Computational complexity

1. Sep 21, 2006

CRGreathouse

'Schoolbook' multiplication takes $O(n^2)$ operations. Karatsuba multiplication takes $O(n^{\lg 3})\approx O(n^{1.59})$ operations. The best method I know of (which is only practical for very large numbers) is $O(n \log n \log\log n)$.

Is there a known nontrivial lower bound on the complexity of multiplication? I read a paper that discussed the time-(silicon) area tradeoff on multiplication, but I wasn't able to get a useful bound from that (caring only about the time and not knowing how to 'remove' the area):
The Area-Time Complexity of Binary Multiplication

Can anyone help me out here?

2. Sep 22, 2006

chronon

Well Donald Knuth's The Art of Computer Programming, Volume 2: Seminumerical Algorithms has a chapter entitled How fast can we multiply and if I remember correctly he comments on the lack of a lower bound for multiplication algorithms. However, that was written over 35 years ago, so you'd think that there'd have been some progress since then. I tried searching for papers with references to that chapter of Knuth's book, but didn't find very many of them.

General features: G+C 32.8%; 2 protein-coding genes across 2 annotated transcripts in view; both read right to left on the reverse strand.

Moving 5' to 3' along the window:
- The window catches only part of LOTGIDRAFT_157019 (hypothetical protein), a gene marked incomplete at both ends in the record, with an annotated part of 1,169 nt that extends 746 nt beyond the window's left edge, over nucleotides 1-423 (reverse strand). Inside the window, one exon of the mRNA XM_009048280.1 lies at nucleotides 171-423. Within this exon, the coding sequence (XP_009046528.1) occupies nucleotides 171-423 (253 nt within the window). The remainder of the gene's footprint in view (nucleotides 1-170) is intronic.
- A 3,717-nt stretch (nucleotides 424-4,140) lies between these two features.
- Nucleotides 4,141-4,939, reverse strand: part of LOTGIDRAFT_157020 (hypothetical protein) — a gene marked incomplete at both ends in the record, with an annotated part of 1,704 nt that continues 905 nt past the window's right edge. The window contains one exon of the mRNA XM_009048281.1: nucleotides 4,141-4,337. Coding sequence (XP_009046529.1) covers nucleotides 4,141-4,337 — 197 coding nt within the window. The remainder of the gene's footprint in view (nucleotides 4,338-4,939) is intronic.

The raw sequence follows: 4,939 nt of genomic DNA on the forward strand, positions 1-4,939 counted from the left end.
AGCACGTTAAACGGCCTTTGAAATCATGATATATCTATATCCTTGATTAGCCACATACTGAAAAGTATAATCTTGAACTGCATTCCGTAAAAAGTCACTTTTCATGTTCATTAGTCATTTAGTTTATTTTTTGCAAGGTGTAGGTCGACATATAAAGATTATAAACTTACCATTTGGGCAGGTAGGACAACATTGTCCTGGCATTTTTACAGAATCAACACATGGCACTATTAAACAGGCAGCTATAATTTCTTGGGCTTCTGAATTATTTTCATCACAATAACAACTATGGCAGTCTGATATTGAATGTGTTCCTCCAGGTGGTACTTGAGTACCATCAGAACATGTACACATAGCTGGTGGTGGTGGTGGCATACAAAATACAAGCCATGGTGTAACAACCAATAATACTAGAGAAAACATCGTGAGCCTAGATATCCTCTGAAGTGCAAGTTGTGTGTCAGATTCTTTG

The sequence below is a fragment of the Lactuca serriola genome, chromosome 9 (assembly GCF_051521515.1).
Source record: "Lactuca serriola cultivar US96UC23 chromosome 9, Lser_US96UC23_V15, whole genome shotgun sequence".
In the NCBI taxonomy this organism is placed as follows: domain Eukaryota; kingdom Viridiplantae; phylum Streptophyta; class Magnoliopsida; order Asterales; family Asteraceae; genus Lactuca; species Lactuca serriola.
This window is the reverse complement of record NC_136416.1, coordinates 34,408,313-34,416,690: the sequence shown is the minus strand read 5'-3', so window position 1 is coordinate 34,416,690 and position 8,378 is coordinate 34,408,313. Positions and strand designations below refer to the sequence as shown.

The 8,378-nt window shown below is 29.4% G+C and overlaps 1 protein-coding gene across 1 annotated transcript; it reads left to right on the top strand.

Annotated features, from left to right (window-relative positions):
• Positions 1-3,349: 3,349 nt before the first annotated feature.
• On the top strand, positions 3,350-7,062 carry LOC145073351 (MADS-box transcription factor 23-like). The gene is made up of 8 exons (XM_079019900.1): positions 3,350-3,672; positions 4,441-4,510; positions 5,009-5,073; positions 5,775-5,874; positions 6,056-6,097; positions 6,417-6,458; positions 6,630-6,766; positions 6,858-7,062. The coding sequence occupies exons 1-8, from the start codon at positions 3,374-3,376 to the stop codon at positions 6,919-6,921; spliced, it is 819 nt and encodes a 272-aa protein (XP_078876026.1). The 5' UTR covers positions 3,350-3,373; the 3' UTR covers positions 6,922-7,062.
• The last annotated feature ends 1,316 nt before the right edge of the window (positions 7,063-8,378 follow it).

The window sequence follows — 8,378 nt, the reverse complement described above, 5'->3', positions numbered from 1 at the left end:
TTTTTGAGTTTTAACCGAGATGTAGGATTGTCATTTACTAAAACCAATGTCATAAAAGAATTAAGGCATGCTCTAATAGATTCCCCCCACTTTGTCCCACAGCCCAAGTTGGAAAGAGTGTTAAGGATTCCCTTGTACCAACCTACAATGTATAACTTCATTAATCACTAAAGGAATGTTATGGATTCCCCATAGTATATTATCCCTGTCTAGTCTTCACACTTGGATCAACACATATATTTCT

3. Sep 22, 2006

CRGreathouse

Yeah, I've been searching but haven't found anything. I hoped the new Algorithms by Dasgupta, Papadimitriou, and Vazirani might have something, but no such luck. I don't have a copy of Knuth's book or that's where I would have started (old as it is).

I did find something online, but I don't think I trust it: "Surprisingly, there are several better [multiplication] algorithms, taking as few as $n\log n$ operations (although whether it's possible to solve this in $O(n)$ operations is a major open problem)."
http://www.cs.princeton.edu/courses/archive/spr06/cos522/lec1.pdf
What do you think? On one hand it supports what you remember reading; on the other, it's written for a basic audience and (seems to) misquote the complexity of (what I presume to be) S-S multiplication.

4. Sep 23, 2006

chronon

No, I don't believe the n log n claim either. I did find http://www.csc.liv.ac.uk/~ped/teachadmin/algor/complex.html which reports it as a conjecture, but even then I'm doubtful - I would have thought that an n log n algorithm would be straightforward enough to have been found by now. It looks like S-S is still the optimum. The lack of a good lower bound isn't particularly surprising, proving such things is never easy.